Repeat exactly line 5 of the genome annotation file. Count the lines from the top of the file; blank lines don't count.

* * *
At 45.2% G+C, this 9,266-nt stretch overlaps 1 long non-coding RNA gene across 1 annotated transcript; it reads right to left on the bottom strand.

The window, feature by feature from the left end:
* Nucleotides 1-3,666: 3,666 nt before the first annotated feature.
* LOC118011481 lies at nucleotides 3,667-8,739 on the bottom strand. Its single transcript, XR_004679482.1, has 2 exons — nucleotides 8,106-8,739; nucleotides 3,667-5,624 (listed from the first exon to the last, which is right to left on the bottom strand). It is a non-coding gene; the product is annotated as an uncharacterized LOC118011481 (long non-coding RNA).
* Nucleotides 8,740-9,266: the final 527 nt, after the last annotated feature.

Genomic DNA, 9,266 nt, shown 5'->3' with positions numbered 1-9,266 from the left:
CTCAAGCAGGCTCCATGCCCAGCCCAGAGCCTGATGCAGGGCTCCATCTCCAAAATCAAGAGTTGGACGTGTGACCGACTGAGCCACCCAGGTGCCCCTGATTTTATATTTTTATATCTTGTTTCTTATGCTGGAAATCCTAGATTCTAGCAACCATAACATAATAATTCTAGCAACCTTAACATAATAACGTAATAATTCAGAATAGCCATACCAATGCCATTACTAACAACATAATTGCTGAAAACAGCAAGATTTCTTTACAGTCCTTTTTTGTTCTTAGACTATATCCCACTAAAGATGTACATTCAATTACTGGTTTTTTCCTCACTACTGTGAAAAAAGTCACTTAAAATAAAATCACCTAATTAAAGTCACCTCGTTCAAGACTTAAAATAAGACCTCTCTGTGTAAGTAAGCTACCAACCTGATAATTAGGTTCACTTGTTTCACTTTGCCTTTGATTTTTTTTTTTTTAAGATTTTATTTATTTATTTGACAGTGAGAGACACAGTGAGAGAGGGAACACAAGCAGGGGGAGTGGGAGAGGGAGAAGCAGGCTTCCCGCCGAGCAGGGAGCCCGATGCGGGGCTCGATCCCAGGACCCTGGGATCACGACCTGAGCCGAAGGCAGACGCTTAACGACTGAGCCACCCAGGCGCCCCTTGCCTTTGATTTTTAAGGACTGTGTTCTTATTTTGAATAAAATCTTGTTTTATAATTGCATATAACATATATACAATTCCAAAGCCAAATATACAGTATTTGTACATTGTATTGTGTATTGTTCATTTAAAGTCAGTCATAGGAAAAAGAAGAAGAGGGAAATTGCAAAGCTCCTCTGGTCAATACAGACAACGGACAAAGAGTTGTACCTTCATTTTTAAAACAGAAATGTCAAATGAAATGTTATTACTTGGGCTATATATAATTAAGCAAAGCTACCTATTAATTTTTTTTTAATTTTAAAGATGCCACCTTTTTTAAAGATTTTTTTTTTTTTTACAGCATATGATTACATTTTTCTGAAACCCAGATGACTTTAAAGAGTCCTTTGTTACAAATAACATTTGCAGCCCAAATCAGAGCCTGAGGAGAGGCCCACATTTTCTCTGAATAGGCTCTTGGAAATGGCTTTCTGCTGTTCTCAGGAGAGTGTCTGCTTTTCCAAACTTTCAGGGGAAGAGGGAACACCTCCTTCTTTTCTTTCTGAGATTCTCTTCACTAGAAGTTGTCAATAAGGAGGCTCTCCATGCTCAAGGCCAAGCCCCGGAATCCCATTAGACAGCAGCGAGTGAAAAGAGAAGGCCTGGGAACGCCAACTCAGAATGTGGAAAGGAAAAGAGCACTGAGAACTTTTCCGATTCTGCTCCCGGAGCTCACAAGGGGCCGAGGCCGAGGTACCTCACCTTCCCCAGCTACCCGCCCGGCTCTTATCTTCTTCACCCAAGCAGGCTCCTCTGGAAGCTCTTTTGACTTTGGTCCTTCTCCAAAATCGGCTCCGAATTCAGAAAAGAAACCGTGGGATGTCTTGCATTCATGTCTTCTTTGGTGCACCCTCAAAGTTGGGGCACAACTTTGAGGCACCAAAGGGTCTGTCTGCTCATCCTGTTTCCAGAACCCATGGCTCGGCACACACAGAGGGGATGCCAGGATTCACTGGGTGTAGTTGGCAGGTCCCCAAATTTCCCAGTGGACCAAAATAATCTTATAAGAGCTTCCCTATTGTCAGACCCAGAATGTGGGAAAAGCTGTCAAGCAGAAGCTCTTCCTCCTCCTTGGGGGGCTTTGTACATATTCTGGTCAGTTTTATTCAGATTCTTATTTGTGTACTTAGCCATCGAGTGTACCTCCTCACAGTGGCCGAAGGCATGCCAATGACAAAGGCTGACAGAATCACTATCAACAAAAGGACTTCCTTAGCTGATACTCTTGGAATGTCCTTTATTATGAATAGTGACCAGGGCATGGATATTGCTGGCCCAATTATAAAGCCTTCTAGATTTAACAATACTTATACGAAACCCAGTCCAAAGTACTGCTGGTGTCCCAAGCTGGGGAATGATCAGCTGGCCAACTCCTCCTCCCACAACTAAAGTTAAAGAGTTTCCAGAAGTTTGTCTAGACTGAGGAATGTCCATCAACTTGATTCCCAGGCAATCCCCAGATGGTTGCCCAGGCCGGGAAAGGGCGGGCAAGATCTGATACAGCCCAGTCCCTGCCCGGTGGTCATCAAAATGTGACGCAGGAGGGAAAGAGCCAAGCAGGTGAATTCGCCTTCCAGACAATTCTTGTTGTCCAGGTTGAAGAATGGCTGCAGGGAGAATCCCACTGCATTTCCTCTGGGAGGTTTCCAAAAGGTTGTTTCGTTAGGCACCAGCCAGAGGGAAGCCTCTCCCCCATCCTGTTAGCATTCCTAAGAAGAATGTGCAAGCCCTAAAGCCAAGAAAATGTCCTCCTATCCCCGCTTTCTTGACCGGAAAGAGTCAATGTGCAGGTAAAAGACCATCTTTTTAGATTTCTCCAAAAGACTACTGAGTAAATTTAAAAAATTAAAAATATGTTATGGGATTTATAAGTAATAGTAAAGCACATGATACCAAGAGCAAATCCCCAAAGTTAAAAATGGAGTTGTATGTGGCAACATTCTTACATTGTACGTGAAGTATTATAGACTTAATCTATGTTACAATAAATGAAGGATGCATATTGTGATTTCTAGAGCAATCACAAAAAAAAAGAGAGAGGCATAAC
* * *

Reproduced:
* Nucleotides 8,740-9,266: the final 527 nt, after the last annotated feature.